This is serious, and no mistake. The role China has played in the world economy in the last quarter century is hard to exaggerate. What is happening there is much bigger than the US subprime crisis that was at the heart of the 2008 debacle. But it doesn’t have the same destabilising features that caused such a fierce chain reaction – which were in plain view as 2008 started. China is not at the heart of a cat’s cradle of complex derivatives sitting in off-balance sheet funds, with almost every international bank taking part. And the huge power of the Chinese state, and the depth of its financial reserves, means that the country’s financial system will collapse slowly rather than suddenly. The western banking system is a much soberer thing than it was in 2008 too, even if many left wing commentators would have you believe that nothing has changed. For these reasons 2016 does not look like 2008. A meltdown, or near meltdown, does not look likely.
But there could be a slower moving form of trouble. Secular stagnation, the affliction of the world economy I referred to recently, is here to stay. Western economies will slow. Worse things may be in store in the developing world. Share prices may well fall badly – many markets have been overpriced for some time.
And in Britain? In my New Year post I suggested that 2016 might be the year the economy here started to turn sour. That comment wasn’t based on any deep thinking. Britain is unusually dependent on the international economy, as is evident from persistent trade and current account deficits, and a value for Sterling that is hard to justify based on its “real” economy. So, with things going awry in the world economy, Britain might be vulnerable. The Pound could come under pressure; foreign investors could desert London’s property market causing a chain reaction; or a downturn in the City’s finance sector could do the same thing. On the other hand, capital flight from the developing world could benefit London in particular, allowing the country to weather the storm. Some left wing commentators have been trying to stoke alarm about the level of personal debt – but that doesn’t stand up to close scrutiny. Neither should we pay much heed to Labour’s economic adviser, David Blanchflower, who on the radio this morning suggested that Britain was less ready to deal with a crisis than in 2008, because interest rates were already rock bottom. That vastly inflates the effects of interest rate policy on crisis management. David Cameron’s and George Osborne’s luck could hold. I struggle to understand the alarmism on the political left – it will merely undermine its already shaky reputation for economic grasp.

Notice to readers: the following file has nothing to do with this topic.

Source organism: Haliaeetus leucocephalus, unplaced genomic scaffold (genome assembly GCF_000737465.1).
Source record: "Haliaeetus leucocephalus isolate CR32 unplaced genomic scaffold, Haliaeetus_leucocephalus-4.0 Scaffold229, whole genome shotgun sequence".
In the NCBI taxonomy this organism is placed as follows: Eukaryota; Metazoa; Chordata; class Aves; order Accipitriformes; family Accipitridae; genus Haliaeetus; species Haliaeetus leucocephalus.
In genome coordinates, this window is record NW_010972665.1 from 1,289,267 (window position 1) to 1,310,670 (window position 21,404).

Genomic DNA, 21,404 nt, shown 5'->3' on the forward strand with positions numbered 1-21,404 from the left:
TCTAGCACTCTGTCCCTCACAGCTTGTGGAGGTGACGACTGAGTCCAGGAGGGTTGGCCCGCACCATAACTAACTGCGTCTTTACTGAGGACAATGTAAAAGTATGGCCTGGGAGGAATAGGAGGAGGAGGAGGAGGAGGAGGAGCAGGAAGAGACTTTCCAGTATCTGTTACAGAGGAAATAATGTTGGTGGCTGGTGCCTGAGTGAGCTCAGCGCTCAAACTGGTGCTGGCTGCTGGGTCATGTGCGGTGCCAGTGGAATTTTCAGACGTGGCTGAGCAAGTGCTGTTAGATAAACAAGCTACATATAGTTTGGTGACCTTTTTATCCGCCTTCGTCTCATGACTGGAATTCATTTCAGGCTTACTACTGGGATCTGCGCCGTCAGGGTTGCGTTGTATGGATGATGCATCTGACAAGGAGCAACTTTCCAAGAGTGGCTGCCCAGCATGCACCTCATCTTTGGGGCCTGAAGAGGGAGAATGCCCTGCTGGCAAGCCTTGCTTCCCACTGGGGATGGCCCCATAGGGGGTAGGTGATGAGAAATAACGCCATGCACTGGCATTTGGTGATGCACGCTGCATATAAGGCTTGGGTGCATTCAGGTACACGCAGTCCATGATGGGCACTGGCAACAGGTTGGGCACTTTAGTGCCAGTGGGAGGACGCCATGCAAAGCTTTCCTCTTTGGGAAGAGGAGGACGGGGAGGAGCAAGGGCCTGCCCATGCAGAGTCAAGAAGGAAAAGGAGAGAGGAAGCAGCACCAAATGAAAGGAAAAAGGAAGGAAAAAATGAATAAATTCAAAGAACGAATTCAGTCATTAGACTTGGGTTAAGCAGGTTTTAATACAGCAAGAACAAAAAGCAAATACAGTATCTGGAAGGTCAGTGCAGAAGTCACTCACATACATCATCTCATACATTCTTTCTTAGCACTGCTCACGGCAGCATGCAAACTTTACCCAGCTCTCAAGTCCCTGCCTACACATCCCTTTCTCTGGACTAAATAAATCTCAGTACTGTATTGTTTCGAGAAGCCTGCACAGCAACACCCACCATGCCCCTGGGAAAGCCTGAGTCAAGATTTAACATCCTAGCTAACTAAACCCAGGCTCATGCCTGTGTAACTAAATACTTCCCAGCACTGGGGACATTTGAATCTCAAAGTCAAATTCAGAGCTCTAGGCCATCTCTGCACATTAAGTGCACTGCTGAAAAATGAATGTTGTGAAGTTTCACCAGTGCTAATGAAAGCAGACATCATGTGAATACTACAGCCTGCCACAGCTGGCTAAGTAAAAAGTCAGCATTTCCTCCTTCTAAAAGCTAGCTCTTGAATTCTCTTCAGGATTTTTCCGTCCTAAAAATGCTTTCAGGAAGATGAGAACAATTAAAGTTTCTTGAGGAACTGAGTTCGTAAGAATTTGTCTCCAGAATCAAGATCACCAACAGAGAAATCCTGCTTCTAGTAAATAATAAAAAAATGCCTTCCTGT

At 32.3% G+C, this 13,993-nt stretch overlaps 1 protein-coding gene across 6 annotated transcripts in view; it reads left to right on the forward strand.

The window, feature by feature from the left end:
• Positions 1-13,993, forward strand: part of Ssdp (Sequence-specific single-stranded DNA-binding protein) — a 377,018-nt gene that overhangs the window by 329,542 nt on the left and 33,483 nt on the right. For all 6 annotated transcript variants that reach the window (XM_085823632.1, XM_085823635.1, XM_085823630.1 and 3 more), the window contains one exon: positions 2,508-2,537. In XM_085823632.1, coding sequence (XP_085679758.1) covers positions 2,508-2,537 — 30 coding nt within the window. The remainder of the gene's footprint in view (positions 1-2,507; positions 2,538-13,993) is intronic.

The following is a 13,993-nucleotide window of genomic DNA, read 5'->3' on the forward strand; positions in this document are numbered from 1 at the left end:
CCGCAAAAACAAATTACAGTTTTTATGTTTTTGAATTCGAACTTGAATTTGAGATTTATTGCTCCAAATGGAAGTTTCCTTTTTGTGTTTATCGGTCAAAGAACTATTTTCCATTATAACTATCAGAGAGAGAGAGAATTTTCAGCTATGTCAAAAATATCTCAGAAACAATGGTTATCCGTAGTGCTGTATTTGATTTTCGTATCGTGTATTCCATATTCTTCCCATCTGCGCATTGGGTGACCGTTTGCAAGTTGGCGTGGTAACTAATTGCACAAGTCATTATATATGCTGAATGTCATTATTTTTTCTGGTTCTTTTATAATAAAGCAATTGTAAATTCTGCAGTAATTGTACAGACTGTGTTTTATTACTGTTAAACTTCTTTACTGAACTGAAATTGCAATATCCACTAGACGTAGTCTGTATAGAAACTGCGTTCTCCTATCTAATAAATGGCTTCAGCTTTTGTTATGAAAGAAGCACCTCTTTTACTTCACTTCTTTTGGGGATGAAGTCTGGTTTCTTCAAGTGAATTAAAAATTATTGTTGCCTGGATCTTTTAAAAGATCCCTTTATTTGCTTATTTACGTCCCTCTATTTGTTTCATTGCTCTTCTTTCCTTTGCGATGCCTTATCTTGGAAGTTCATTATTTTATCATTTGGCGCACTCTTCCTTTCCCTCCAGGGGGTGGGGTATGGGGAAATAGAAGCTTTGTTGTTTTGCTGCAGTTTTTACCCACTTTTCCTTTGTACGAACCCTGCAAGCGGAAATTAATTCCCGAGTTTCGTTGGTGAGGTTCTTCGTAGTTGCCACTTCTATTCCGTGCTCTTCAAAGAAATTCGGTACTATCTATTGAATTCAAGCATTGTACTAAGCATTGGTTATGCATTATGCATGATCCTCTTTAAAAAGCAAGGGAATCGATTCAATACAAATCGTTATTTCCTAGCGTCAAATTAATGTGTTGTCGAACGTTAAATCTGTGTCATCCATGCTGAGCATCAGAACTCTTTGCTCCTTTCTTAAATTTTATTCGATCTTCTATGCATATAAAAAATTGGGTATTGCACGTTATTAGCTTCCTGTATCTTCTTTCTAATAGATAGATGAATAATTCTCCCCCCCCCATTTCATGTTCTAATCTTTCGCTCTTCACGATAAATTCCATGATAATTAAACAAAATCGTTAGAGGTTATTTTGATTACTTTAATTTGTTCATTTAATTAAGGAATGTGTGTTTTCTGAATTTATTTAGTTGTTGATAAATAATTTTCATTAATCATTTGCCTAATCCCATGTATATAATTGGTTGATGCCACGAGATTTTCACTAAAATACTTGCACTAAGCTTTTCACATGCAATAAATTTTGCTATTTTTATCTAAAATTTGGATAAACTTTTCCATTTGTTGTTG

it seems to me that 2016 will be the start of a good old-fashioned cyclical downturn for the world economy, with no more than the usual localised financial crises. Personally I think this will morph into a period of more prolonged secular stagnation that will put paid to economists’ lazy assumption that 1-2% rates of growth are a law of nature.
And that should pose some very challenging questions for the art of economics. But that’s a topic for another day. Meanwhile government bonds are a better bet than shares; cash is not a bad bet either; don’t mortgage up to your eyeballs in property; and interest rates aren’t going up.